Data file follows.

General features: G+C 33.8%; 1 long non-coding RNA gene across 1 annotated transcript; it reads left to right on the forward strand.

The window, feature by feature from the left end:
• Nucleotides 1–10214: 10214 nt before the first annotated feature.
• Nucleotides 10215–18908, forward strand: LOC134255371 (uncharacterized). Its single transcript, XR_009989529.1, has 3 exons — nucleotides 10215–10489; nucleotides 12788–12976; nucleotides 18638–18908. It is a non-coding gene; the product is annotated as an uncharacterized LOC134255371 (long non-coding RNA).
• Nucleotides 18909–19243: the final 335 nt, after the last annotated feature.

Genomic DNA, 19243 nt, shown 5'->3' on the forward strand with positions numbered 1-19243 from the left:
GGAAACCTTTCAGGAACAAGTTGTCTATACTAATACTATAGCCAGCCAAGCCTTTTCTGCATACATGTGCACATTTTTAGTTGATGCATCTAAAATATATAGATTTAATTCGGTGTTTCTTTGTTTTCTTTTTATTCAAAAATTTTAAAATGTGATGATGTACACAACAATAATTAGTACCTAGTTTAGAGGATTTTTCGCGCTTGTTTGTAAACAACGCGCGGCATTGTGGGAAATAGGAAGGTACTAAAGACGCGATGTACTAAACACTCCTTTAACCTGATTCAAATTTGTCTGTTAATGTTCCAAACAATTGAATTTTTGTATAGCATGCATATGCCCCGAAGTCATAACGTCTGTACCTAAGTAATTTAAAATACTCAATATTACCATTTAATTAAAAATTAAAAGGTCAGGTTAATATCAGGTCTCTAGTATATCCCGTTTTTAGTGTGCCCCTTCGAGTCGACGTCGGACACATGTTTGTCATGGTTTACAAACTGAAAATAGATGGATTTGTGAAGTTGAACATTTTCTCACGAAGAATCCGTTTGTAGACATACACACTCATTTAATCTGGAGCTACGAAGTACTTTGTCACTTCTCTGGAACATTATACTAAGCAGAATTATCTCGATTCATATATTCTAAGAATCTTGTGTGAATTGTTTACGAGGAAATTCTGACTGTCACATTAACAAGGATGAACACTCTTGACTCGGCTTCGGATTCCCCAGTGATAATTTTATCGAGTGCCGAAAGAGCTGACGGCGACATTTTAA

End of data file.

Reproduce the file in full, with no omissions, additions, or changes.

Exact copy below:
General features: G+C 33.8%; 1 long non-coding RNA gene across 1 annotated transcript; it reads left to right on the forward strand.

The window, feature by feature from the left end:
• Nucleotides 1–10214: 10214 nt before the first annotated feature.
• Nucleotides 10215–18908, forward strand: LOC134255371 (uncharacterized). Its single transcript, XR_009989529.1, has 3 exons — nucleotides 10215–10489; nucleotides 12788–12976; nucleotides 18638–18908. It is a non-coding gene; the product is annotated as an uncharacterized LOC134255371 (long non-coding RNA).
• Nucleotides 18909–19243: the final 335 nt, after the last annotated feature.

Genomic DNA, 19243 nt, shown 5'->3' on the forward strand with positions numbered 1-19243 from the left:
GGAAACCTTTCAGGAACAAGTTGTCTATACTAATACTATAGCCAGCCAAGCCTTTTCTGCATACATGTGCACATTTTTAGTTGATGCATCTAAAATATATAGATTTAATTCGGTGTTTCTTTGTTTTCTTTTTATTCAAAAATTTTAAAATGTGATGATGTACACAACAATAATTAGTACCTAGTTTAGAGGATTTTTCGCGCTTGTTTGTAAACAACGCGCGGCATTGTGGGAAATAGGAAGGTACTAAAGACGCGATGTACTAAACACTCCTTTAACCTGATTCAAATTTGTCTGTTAATGTTCCAAACAATTGAATTTTTGTATAGCATGCATATGCCCCGAAGTCATAACGTCTGTACCTAAGTAATTTAAAATACTCAATATTACCATTTAATTAAAAATTAAAAGGTCAGGTTAATATCAGGTCTCTAGTATATCCCGTTTTTAGTGTGCCCCTTCGAGTCGACGTCGGACACATGTTTGTCATGGTTTACAAACTGAAAATAGATGGATTTGTGAAGTTGAACATTTTCTCACGAAGAATCCGTTTGTAGACATACACACTCATTTAATCTGGAGCTACGAAGTACTTTGTCACTTCTCTGGAACATTATACTAAGCAGAATTATCTCGATTCATATATTCTAAGAATCTTGTGTGAATTGTTTACGAGGAAATTCTGACTGTCACATTAACAAGGATGAACACTCTTGACTCGGCTTCGGATTCCCCAGTGATAATTTTATCGAGTGCCGAAAGAGCTGACGGCGACATTTTAA